Benefits and Compensation

Let’s Talk About Pay (Or Not): Pros and Cons of Open Salary Policies

Transparency is a corporate value to strive for, but not all companies are ready to be completely transparent about pay. While some employers feel the benefits of open salary policies outweigh the risks, others are understandably concerned about the potential challenges they can create.

How Common Are Open Salary Policies Today?

 Companies with open pay policies make employees’ compensation ranges or specific salaries accessible to everyone in the organization—and, in some cases, available to the public as well. While this is a trend making news, as companies like Whole Foods, SumAll and Buffer have embraced it, pay transparency may not be as common as you think. Only 11 percent of advertising and marketing executives recently surveyed by The Creative Group said their company has an open salary policy.

Open salary policies may be rare today, but perhaps your organization could benefit from making compensation information public. If you’re on the fence, consider the following.

The Potential Pros

  • Reduced inequalities: When a company decides to publicize employees’ salaries, discrepancies will be discovered and, ideally, addressed.
  • Increased performance: As uncomfortable as it might be at first, adopting an open salary policy may boost staff output. When you can specifically share why someone is paid what they’re paid, and how that figure compares to what others in the organization are making, you’re likely to see improved productivity because employees can stop wondering whether their pay is fair. They’ll know.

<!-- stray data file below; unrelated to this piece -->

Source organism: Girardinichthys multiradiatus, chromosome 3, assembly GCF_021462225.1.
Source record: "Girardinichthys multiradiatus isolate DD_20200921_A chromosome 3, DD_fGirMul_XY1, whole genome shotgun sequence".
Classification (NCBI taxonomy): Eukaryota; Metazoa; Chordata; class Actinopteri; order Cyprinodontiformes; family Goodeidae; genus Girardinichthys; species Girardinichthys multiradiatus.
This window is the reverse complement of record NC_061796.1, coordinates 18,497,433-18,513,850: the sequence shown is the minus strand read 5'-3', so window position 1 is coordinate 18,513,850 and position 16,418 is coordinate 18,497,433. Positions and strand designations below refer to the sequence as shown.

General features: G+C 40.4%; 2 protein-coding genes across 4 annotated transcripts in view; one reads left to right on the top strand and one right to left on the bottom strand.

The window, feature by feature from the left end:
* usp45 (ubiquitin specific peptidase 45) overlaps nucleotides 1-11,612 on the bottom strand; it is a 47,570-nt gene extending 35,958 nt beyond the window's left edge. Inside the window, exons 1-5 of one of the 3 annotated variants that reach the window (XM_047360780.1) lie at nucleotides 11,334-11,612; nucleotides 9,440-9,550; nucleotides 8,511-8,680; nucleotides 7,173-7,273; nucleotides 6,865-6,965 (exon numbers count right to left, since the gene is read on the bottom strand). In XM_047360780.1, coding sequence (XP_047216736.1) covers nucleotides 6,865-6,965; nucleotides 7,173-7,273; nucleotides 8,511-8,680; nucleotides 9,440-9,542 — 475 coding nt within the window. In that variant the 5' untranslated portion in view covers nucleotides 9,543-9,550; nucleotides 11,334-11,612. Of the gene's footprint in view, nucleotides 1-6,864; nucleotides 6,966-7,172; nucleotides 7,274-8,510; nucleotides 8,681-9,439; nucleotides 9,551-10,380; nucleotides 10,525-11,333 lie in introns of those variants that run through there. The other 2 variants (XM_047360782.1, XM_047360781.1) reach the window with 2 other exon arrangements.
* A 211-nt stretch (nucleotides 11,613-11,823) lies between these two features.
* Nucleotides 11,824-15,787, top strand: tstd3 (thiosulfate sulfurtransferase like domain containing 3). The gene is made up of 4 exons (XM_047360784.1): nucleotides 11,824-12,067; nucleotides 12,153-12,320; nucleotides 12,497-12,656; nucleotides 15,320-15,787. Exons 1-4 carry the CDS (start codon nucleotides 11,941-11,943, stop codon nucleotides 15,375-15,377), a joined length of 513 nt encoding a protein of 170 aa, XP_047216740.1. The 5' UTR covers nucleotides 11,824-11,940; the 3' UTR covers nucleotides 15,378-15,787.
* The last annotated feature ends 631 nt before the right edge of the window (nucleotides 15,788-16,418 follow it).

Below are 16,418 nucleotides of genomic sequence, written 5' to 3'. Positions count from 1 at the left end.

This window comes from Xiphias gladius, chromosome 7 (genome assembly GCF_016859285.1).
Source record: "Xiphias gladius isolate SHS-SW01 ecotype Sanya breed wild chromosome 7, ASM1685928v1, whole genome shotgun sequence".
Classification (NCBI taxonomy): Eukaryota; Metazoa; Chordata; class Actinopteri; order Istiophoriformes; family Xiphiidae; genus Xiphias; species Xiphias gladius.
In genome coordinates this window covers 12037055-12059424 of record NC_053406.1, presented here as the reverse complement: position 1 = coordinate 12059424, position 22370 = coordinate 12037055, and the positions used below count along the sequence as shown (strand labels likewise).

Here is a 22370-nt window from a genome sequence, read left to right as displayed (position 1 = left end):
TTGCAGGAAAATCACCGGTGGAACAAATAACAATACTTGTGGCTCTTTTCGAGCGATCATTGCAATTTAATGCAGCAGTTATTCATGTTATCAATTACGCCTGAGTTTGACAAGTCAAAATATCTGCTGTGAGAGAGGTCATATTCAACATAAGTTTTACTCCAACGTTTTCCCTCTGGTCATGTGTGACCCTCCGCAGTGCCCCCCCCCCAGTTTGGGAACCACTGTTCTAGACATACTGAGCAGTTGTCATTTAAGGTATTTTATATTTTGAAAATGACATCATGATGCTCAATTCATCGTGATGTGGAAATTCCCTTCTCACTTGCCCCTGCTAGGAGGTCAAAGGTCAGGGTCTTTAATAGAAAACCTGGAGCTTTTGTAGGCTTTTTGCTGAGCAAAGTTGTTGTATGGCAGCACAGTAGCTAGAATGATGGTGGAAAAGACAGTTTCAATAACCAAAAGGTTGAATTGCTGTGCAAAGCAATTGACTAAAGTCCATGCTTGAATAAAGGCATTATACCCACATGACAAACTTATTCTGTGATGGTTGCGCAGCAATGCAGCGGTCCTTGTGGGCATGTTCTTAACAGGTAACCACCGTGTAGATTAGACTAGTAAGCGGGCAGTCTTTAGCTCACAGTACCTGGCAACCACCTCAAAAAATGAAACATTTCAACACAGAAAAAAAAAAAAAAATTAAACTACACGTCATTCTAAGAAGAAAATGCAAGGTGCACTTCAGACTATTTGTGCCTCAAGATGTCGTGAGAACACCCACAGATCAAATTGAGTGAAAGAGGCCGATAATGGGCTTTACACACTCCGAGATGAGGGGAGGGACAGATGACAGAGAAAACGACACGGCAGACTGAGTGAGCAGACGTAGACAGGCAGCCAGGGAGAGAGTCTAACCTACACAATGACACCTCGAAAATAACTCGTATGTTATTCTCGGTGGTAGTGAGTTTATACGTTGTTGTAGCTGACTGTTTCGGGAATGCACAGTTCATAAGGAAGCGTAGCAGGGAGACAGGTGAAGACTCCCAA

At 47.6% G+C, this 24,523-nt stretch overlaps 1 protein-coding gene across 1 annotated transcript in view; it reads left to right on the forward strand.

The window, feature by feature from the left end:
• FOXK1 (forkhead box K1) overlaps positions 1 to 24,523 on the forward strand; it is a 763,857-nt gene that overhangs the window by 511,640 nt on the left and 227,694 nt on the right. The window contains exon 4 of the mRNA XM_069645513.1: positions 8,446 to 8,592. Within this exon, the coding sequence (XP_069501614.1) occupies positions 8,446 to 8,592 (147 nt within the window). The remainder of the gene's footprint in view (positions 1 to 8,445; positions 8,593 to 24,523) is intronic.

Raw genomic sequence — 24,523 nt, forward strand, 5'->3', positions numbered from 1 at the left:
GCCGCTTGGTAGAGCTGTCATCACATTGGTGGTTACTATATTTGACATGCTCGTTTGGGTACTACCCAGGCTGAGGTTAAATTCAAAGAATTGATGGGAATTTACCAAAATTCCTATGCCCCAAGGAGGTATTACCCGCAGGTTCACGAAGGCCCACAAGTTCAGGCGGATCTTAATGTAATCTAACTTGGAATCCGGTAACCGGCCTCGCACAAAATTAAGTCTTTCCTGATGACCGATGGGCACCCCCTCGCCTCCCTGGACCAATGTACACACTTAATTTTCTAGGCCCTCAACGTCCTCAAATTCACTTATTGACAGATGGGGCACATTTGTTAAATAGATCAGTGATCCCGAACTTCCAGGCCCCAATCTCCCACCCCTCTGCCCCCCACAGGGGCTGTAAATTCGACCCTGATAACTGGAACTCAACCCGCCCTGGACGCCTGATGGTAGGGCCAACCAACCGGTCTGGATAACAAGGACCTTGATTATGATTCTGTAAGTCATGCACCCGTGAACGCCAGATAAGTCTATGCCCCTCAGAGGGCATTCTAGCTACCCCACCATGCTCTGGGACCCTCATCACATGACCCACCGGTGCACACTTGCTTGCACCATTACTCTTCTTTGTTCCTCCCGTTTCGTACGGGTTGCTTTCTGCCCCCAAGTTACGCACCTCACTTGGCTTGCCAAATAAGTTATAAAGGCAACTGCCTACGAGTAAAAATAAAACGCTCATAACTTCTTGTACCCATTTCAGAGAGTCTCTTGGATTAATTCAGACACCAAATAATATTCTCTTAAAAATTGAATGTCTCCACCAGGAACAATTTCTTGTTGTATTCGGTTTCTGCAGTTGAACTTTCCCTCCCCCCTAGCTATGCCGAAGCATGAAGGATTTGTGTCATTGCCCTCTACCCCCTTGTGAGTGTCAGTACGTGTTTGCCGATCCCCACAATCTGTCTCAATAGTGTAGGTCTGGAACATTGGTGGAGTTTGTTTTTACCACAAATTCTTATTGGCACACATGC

• Improved retention: Publicizing compensation information shows your staff what kind of growth potential they have. To maximize its retention effect, an open salary plan should include salary ranges as well as details on cost of living increases and bonus opportunities.
  • A boosting in recruitment: An open salary policy can increase the chances of bringing on the right talent. When a company states a salary range up front, candidates and hiring managers are on the same page, making the process more efficient.

The Potential Cons

  • Decreased morale: The biggest hindrance to adopting an open salary policy, according to the creative executives we surveyed, was the idea that pay transparency would decrease staff morale. In fact, many thought this risk outweighed any benefits such a policy would bring, as employees may be upset if they find they are underpaid compared to their colleagues.
  • A tough transition: If a company is considering implementing an open pay policy, managers have to be prepared for some difficult conversations about why people are paid what they’re paid. In addition, employers may need to award raises en masse to resolve salary discrepancies.
  • Privacy concerns: Some people are very uncomfortable with the idea of having their salary being made public, and companies need to be sensitive to this fact. Some employees may even leave just to avoid the situation.
  • Turnover: If their pay scales are common knowledge, companies may fear competitors will lure their top talent by offering more pay.

 Moving Forward

Whether or not you decide to move forward with an open salary policy, keeping up with compensation trends is crucial. If you’re not paying employees at–or above–market rates, there’s a good chance you’ll lose them to other offers. You can benchmark your salaries using industry reports and online resources.

When it comes down to it, your company culture will lead you to the right decision on whether to adopt an open salary policy.

Diane Domeyer is the executive director of The Creative Group, a specialized staffing service placing interactive, design, marketing, advertising and public relations professionals with a variety of firms. Robert Half, parent company to The Creative Group, offers annual Salary Guides, which contain salary information for a range of positions that you can adjust for your local market.